Peter Frobel, Director of the Human Resources Division, IAEA commenced the day with insights into the work that the international energy agency is doing to foster healthier working environments, leveraging the opportunities posed by L&D.



Given the rapid take-up of AI tools and the consequent need to regulate data privacy concerns, Day 2 focused on how AI stands to benefit learning and development, to boost personalized learning, while also exploring ethical concerns surrounding AI-fuelled biases. 

We were joined by Philippa Hardman, Founder and Creator of DOMS, AI Learning Expert and Cambridge Scholar for a rich, informative, and hands-on learning session, unpacking the AI vocabulary for the participants, as well as presenting an opportunity to explore popular generative AI tools. 

“We can use powerful AI tools to do better and more qualitative and quantitative analysis of our learners, so that we make sure we are designing not just what we want to teach but in a way that makes them want to learn because the technology is tailored to their needs”, she noted.



Tom Wambeke, Chief Innovation Officer, International Training Center –International Labour Organization (ITC-ILO), and Ugo Caruso, Digital Learning Specialist, UNSSC, brought out ITC-ILO’s newly launched AI Gameboard – an interactive board game, to incentivize learners into their AI exploration journey, prompting discussions, practical usage and a modicum of wonder at AI tech! 




Day 3: Play to Learn – Learn to Play

Helga Maria Schmid, OSCE Secretary General and Paolo Bernasconi, Director Human Resources atOSCE joined the participants to share their insights on building learning cultures, as well as exchanging key highlights from the LMF event.




Miguel Panadero, Senior Manager at the Knowledge Centre for Leadership and Management, UNSSC, introduced a pilot ‘Data Management Learning Dashboard’ that the college is creating to cater better to the diverse reporting needs of clients, as well as offer predictive insights to fuel future learning; by transitioning from ad hoc reports to using data dashboards.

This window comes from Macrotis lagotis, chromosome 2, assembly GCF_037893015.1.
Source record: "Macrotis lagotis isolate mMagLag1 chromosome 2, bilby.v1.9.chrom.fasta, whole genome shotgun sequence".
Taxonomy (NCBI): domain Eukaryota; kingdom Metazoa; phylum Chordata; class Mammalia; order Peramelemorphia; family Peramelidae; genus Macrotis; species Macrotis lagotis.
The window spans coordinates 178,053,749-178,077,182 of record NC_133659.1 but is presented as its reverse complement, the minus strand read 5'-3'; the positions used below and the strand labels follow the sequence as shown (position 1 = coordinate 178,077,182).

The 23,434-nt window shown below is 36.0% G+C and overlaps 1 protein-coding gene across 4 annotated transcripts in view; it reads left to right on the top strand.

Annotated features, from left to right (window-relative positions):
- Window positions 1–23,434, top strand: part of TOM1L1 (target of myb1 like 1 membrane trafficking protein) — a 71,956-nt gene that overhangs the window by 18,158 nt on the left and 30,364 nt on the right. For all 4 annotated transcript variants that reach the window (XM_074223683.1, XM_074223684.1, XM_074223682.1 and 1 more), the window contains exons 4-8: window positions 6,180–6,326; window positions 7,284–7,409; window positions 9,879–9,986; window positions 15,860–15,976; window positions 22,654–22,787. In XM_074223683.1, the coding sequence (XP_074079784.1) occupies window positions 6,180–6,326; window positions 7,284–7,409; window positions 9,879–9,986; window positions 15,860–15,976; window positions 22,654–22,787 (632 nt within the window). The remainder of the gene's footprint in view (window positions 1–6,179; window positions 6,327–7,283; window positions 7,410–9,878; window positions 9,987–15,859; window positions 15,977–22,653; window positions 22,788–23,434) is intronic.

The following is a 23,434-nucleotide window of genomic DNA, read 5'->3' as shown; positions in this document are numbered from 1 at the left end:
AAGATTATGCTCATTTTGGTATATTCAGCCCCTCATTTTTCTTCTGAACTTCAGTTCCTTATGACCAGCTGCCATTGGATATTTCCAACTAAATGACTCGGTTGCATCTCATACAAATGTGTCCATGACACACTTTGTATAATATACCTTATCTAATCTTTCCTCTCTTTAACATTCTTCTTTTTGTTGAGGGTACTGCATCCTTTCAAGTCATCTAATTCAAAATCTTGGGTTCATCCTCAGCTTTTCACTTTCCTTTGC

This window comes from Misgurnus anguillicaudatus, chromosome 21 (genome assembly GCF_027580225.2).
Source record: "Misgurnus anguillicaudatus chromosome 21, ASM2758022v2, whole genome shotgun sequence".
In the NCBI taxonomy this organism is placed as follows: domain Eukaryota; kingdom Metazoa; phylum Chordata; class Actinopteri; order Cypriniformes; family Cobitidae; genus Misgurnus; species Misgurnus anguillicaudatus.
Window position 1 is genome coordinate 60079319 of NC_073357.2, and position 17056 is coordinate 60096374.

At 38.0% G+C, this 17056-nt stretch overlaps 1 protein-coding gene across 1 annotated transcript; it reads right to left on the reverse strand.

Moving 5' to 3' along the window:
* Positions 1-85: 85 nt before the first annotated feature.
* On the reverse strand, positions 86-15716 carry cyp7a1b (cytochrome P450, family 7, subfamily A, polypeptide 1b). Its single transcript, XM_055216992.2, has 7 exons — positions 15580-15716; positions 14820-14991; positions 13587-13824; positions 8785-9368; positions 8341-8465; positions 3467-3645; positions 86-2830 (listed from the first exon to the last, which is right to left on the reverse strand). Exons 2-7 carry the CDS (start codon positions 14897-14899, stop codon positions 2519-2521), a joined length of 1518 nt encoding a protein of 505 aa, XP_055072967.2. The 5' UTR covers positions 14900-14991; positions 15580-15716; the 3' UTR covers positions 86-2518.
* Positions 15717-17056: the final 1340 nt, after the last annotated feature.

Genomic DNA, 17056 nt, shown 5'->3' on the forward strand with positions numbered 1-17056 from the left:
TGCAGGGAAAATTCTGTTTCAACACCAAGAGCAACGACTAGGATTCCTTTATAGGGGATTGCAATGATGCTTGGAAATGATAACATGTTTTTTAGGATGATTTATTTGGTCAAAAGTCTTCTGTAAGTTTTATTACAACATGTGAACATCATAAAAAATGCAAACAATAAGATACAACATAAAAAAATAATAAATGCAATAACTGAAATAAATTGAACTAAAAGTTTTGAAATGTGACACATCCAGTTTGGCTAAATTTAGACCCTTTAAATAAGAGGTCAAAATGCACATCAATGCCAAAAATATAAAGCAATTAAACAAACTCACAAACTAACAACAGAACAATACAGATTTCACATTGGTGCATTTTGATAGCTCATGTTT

The last event of Day 3 and indeed the Forum saw a shift from doing to ‘being in the moment’ by bringing in strategic play and improvisation specialist, Gary Ware, author of ‘Playful Rebellion’ to introduce his secret sauce of play to overcome barriers to creating a human-centric work environment by engaging participants in a series of unscripted, impromptu activities to unlock and unlearn long-term communication behaviours by embracing being in the present moment through play. 

His motto, ‘Play is the SUPERFOOD of behaviour, that can help people be creative, especially in the current global scenario where people are burned out and companies are losing employees. Play can be a solution because it will help in thinking differently, in helping people connect and be the best version of themselves. 




All smiles as our participants, contributors and team pose outside the Hofburg palace for LMF 2023 memorabilia! 

And that’s a wrap…on to LMF 2024, as we push the boundaries of learning and development in embracing the new, while continuing to work towards building human-centric workplaces